One thing there almost certainly would have been in Severus' family home is a television. While they were in no way universal televisions were fairly common even among working class families in the sixties due to the widespread availability of rentals. If you're under forty imagining what British television was like in the sixties and seventies will be difficult. The past really is another country. There were only three channels. One of which didn't arrive until 1964. Colour only arrived in 1968. Only one of them carried adverts. Schedules ended at midnight and didn't start until mid-morning. What you could find among other things and generally done well were adaptations of well known English fiction both, children’s and adult, classic and modern. And this was not limited to English Literature but included European Literature too.
From memory (plus a little research) during Severus' formative years he could have seen on TV Jane Eyre, The Woodlanders, Emma, The Tenant of Wildfell Hall, Blithe Spirit, Eyeless in Gaza and Cold Comfort Farm along with Scrooge the 1951 film adaptation of A Christmas Carol that visited the schedules every Yuletide. Or it seemed to when I was growing up. He could also have seen Flaubert's Madam Bovary, Zola's Nana and Germinal and Sartre's The Roads to Freedom.
Along with literary adaptations from the end of the sixties Severus could also have accessed a rich catalogue of foreign language and avant garde films that BBC2 carried in its late night schedules. Ones I can recall include in the former category A Knife in Water, Le Samourai, Repulsion, Peppermint Frappe, Alphaville, Closely Observed Trains and If and Blow Up in the latter. Now the classic English Lit adaptations would have been on at a time deemed suitable for family viewing. In contrast the modern English fiction and the European novels would all have been scheduled as adult viewing after 9pm. Likewise the films on BBC2.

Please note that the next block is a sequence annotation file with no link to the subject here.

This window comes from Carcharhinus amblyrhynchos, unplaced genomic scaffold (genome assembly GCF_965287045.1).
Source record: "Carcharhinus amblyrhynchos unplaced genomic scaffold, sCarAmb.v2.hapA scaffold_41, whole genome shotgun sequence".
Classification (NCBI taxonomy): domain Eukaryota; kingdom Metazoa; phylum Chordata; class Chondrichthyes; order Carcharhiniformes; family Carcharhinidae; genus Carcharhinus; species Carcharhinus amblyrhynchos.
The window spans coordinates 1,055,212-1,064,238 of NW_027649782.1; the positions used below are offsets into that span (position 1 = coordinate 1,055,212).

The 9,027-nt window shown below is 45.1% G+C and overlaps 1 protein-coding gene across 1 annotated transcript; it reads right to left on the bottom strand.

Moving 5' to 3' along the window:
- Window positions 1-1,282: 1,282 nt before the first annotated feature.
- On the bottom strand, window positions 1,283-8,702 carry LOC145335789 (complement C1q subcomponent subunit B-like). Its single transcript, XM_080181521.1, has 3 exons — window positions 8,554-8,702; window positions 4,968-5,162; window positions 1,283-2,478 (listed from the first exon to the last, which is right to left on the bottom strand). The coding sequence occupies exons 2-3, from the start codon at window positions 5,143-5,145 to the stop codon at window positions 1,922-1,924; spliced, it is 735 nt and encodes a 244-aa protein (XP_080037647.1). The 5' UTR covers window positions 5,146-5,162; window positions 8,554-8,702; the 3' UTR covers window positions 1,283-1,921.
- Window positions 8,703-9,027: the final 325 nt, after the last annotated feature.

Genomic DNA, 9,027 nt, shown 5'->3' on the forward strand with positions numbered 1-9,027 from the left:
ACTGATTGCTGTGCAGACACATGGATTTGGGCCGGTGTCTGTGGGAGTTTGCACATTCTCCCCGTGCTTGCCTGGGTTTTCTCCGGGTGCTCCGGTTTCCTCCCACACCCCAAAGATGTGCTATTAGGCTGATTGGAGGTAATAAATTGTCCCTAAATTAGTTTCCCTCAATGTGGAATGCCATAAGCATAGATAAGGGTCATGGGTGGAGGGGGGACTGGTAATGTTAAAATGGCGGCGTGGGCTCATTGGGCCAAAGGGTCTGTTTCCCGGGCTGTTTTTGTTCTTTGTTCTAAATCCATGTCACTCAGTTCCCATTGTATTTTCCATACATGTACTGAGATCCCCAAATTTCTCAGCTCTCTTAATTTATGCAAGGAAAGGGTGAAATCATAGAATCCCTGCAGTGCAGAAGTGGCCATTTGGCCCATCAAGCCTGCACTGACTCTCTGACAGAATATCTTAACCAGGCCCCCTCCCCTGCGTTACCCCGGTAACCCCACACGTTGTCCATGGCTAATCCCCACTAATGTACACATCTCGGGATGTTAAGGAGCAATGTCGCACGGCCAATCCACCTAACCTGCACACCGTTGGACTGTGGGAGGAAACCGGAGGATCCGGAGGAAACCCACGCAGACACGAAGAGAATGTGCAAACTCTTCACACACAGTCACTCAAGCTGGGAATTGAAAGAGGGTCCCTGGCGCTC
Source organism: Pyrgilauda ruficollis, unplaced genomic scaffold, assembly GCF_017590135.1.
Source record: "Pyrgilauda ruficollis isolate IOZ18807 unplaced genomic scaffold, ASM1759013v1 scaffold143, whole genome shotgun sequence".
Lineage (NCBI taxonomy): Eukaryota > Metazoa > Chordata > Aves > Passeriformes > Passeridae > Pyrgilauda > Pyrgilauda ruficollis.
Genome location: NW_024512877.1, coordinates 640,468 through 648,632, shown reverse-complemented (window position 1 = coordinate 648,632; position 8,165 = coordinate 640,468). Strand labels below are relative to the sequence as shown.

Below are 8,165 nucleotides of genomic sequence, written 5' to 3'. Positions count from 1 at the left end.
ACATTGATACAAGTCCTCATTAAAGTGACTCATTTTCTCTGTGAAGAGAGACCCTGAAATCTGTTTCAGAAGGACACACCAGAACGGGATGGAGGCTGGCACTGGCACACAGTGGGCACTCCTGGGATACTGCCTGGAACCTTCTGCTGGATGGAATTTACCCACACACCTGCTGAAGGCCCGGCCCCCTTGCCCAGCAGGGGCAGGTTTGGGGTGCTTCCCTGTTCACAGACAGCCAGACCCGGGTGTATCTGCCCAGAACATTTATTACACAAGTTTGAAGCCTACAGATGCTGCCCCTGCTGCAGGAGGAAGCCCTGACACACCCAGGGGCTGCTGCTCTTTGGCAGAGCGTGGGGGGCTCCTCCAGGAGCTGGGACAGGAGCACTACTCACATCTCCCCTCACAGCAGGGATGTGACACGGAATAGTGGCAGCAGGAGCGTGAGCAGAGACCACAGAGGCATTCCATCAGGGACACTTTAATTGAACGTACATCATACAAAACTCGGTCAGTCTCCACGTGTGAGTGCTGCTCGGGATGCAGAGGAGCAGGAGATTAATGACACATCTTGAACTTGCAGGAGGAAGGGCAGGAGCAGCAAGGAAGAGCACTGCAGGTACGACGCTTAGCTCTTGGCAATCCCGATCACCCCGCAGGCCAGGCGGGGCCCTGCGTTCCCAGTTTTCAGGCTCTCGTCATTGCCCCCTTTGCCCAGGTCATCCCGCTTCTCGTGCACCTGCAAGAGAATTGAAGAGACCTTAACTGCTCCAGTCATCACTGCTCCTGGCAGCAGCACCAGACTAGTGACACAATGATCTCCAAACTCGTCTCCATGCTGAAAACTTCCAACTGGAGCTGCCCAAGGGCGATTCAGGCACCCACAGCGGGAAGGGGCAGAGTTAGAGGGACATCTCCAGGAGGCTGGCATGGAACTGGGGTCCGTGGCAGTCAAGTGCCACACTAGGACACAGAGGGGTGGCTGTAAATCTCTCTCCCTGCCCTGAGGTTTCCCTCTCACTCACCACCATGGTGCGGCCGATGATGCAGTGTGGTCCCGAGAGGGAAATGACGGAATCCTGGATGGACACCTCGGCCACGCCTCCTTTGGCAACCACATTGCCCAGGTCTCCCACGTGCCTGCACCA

While canon has Severus' childhood an unhappy one fan-fiction generally takes this further and often postulates Tobias as an alcoholic, an abuser and absent from home. If we go with the flow, and Cantata nods to the meme during the description of the first year masturbation ritual and Severus' prior experience with Muggle pornography partially blamed on his father's indifference (Chap. 32 3 Oct 98), then it's unlikely there was much supervision over what he might have watched on TV before he went to Hogwarts and during his holidays spent at home later on.
It's not difficult to imagine that Severus, being the clever inquisitive boy he is described as, would have lapped up the offerings on late night television. And let's be blunt, the opportunity of seeing some tit and bum in the foreign language films and adult literary adaptations is unlikely to have been passed up. Even though there may have been base motives at play in the desire to watch these adaptations and films they would still have introduced a whole world of ideas beyond the grey northern town of his everyday experience. Given his liking for books, would, for example, watching Germinal or Nana have inspired him to seek out Zola in the local library. Having tasted this fruit would one not then look further.